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Enquiries: General Manager, John Montagu Building, Beaulieu, Hampshire, SO4 72N. 0590 612345.

I first came to Beaulieu by boat from Cowes, across the Solent. We were on a trip organised by the school and I can remember, more than fifty years on, rounding the bend in the river and seeing, for the first time, the rows of cottages on either side of the great wide street at Buckler's Hard, and where the trees of the New Forest came to an abrupt halt on the banks of the river. Around the next bend and there was the Palace House, the delicate simplicity of the ruins of the Abbey and the whole of Beaulieu struck me as unbelievably beautiful.

Since those far away days Beaulieu has changed. Some regret its increasing commercialisation, others the loss of its calm serenity, but I think Lord Montagu has achieved something remarkable at Beaulieu: the rural character of the enormous 8,000 acre estate has been largely retained whilst at the same time it now incorporates the finest motor museum in the world, a Maritime Museum at Buckler's Hard and has become one of the most popular day-out destinations in the whole country. Briefly, there are the Palace House and gardens, which has been the family home for four and a half centuries; the Abbey Cloisters and ruins; the National Motor Museum, Transporama, model railway and monorail system; and two miles away Bucklers Hard with its Maritime Museum.

Beaulieu The Abbey and Cloisters

After a disagreement between King John and the English Cistercians was patched up as his 'good deed', the King, in 1201, richly endowed an Abbey for the wealthy and powerful order. Thirty monks came from the mother church at Citeaux to establish the Abbey, and it was dedicated in 1246 by the Bishop of Winchester. The name derives from a royal hunting lodge by the river called Beau Lieu. After the destruction of the dissolution the Gatehouse and the lay brothers' quarters were all that were left intact. The Gatehouse became the Palace House and the refectory was turned into the parish church, which it is to this day. Unusually the parish church is built north to south - the lay brothers' refectory was left undisturbed in its new role as the church for the village. The lovely pulpit was used by the readers whilst the monks ate their food.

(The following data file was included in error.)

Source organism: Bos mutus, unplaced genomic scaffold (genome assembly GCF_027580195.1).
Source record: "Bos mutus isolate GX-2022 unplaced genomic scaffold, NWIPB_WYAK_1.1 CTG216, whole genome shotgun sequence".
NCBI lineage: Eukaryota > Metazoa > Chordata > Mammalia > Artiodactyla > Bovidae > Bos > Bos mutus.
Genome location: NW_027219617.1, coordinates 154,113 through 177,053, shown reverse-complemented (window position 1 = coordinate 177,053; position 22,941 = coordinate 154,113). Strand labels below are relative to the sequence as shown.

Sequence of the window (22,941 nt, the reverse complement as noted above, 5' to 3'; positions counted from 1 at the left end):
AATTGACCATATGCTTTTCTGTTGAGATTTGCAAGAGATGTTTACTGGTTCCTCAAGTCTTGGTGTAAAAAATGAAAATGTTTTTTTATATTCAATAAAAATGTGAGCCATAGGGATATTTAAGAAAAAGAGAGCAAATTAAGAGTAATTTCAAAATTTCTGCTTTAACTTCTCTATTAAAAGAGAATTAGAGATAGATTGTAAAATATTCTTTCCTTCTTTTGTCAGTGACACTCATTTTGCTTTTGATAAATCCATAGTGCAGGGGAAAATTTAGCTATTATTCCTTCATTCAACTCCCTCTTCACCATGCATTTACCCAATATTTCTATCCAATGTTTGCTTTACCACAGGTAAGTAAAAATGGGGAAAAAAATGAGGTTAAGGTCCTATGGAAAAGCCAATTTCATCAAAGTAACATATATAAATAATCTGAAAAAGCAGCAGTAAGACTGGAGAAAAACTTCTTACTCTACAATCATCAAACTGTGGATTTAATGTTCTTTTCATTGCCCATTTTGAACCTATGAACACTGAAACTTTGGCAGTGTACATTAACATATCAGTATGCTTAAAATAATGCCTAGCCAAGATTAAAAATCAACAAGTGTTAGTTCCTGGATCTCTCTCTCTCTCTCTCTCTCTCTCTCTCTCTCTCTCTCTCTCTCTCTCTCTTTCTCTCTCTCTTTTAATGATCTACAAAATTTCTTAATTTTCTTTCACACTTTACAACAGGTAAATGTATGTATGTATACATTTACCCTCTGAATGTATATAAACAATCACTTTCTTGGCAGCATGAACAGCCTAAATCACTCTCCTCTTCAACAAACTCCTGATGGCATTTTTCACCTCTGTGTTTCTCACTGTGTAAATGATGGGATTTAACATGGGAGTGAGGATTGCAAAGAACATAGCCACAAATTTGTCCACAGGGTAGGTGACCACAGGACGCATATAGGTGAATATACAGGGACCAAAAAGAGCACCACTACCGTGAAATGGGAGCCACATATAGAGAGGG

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British Rail News 2015

These rights and privileges were resented by some of 'The Town' who rebelled against 'The Gown' and many of those rights were eventually abandoned.

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